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How would you teach a new painter?


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First, it should be a cool figure he likes, otherwise there's little incentive to do well ;-)


I enjoy the hands on style of teaching - here's what we're gonna do, I will do it right in front of you, now you try it on your mini, let me see, try this or correct that, and we just go back and forth. I try to focus on technique rather than color choices, and let the questions come naturally as they will. A first time painter really does want to get into things and may be more willing to listen to the prep speeches and such when they understand what they will be doing and why some prep stuff is a good idea.


Good luck with your apprentice and just remember to have fun!

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I appreciate all the input I'm getting here.


New question: Should I start him on metal, so as to learn the importance of the extra steps needed on a metal figure? Or just start with a Bones mini to avoid the extra work.

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3 words: "Thin your paints."


I'm on the Reaper boards because I enjoy painting their minis, but I only have 3 bottles of Reaper Paint (bought a triad to give them a shot.)


Now, sadly, I haven't used them yet, so **maybe** this doesn't apply to Reaper Series of paints....


But for the brand I use, "Thin Your Paints" is one of the best pieces of advice I received.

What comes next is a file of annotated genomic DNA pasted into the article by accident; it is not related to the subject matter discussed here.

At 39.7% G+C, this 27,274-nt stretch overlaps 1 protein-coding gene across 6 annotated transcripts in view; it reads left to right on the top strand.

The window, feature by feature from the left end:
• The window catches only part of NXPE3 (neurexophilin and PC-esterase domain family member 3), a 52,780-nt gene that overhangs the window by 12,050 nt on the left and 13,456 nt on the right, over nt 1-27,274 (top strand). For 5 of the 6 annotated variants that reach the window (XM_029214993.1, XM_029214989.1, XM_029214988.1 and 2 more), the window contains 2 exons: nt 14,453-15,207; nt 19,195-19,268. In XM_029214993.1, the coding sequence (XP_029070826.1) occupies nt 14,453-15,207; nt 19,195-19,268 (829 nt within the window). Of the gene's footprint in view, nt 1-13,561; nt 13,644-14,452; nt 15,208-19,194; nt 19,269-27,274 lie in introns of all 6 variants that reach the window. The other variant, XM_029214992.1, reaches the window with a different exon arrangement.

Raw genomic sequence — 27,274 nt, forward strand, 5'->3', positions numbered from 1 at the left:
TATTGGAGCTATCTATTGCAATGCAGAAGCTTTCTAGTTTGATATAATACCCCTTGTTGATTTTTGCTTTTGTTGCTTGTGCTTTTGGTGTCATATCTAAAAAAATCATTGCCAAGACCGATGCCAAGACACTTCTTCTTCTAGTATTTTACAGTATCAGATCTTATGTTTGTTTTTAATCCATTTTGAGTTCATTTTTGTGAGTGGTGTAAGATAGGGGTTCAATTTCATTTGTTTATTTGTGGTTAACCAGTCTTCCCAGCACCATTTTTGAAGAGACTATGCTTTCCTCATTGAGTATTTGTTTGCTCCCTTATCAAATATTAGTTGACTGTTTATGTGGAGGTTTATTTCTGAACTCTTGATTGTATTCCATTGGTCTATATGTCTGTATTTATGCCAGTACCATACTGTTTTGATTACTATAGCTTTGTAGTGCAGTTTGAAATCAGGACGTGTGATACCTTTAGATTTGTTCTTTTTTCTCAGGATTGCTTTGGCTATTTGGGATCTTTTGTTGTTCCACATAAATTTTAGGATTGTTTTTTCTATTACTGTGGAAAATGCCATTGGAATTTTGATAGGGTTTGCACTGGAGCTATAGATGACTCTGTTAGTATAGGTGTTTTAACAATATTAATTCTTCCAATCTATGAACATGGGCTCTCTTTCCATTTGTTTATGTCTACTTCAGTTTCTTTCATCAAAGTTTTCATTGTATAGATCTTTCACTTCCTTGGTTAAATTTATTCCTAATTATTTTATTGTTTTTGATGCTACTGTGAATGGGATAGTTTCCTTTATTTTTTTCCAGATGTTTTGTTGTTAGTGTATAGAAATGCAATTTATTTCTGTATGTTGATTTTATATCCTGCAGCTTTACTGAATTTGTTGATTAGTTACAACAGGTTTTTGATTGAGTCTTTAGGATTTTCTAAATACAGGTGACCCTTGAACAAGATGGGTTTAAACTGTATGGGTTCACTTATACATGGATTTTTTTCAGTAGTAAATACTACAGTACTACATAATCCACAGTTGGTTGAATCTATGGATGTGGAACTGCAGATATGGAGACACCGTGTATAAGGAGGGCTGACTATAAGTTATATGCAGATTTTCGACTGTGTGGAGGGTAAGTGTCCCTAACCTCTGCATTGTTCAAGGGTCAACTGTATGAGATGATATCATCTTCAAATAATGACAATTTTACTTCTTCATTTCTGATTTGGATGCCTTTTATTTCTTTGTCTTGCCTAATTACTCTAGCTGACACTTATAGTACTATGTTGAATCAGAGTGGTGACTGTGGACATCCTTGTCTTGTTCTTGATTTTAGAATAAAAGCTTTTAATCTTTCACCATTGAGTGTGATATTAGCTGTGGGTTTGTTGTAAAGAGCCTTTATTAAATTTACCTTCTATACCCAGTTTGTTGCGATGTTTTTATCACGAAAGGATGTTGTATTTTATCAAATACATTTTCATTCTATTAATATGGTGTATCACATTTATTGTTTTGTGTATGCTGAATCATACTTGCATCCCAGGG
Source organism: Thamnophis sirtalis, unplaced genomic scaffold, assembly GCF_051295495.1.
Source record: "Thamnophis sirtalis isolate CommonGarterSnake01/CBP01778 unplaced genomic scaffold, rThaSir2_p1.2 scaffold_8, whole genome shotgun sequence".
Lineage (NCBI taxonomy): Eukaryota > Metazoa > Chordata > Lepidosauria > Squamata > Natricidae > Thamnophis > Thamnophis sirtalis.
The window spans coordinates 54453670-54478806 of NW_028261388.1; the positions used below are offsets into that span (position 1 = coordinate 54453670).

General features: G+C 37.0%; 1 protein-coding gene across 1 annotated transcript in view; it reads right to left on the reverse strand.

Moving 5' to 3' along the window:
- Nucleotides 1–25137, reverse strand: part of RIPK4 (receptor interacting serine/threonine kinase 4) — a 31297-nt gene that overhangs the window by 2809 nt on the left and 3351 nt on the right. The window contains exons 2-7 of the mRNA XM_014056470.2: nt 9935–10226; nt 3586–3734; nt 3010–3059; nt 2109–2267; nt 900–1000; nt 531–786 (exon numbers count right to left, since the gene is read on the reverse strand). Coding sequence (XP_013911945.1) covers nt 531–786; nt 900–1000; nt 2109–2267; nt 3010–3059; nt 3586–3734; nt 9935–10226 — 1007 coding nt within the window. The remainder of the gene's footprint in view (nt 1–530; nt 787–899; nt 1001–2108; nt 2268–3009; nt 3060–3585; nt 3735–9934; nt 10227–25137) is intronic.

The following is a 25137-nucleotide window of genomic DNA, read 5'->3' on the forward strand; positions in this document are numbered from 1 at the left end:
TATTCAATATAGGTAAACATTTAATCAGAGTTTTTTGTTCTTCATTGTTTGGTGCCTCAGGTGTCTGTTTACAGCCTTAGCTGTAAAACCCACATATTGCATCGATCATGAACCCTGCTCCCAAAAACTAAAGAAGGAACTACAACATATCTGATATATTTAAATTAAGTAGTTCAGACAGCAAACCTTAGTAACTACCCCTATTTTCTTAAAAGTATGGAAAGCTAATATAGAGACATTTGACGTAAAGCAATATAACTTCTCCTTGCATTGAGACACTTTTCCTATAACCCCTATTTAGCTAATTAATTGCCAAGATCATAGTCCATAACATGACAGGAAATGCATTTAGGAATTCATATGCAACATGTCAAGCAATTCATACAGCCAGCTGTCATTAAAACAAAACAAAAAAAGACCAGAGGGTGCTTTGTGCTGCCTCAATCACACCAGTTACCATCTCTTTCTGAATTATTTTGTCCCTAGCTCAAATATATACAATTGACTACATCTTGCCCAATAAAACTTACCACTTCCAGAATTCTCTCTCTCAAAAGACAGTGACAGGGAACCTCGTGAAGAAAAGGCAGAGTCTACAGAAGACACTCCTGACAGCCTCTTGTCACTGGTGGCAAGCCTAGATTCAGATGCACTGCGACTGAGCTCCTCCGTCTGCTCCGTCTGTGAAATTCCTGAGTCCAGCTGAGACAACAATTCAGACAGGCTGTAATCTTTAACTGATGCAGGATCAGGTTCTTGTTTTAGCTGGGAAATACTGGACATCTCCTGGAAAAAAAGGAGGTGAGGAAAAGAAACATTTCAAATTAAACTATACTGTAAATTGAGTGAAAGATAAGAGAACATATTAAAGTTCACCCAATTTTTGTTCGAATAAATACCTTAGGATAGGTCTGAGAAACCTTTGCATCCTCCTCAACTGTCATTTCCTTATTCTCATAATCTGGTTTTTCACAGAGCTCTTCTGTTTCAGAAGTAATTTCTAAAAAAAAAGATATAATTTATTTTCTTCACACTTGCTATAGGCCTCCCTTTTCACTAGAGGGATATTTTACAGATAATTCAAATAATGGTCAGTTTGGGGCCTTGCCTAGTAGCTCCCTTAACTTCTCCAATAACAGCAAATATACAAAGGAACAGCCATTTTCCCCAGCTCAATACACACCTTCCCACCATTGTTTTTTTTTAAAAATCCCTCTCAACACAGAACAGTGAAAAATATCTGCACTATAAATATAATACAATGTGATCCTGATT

"Have Fun" would be another thing to teach. Sometimes, when we look at the mountain of minis we have to paint, for ourselves, or a comission, or for the next game session, things can become daunting, as we begin playing "race the clock," and we can get frustrated.


It took me a little while to remember: This is a hobby, and is supposed to be an enjoyable one.


Everything else, including your ordering, I think is great.


How old is the person learning?

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The guy is 30 years old and has steady hands (he just won at Jenga less than an hour ago!)

Other than you people here, I can't name a single painter. I've felt your pain, Anne.


I wanted to keep this topic updated on his/our progress, but the lessons have been postponed for a few reasons. Now during this waiting period, I continue to overthink things. Mainly which minis to start him on. I don't know if he's willing to purchase any supplies beyond the old junk I'm donating which all needs replacing. If he isn't, then I'll give some of my bones when they come in. But if he does want to invest, the best bang for your buck is obviously the LTPKs, then where does that leave the teacher? Am I greedy for trying to experiment with him?

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I'm with the give him a prepped mini and let him have at it crowd. You can talk about prep once you get him working on the figure and show him what an unprepped figure looks like. I learned on my own from what I could glean off of late '90s websites, if I had learned from somebody in person and the first thing they dumped on me was prep I probably would just play with the silver horde.

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I've had to learn in isolation with no help from a person in real life. Anything you impart to a beginner will be a blessing.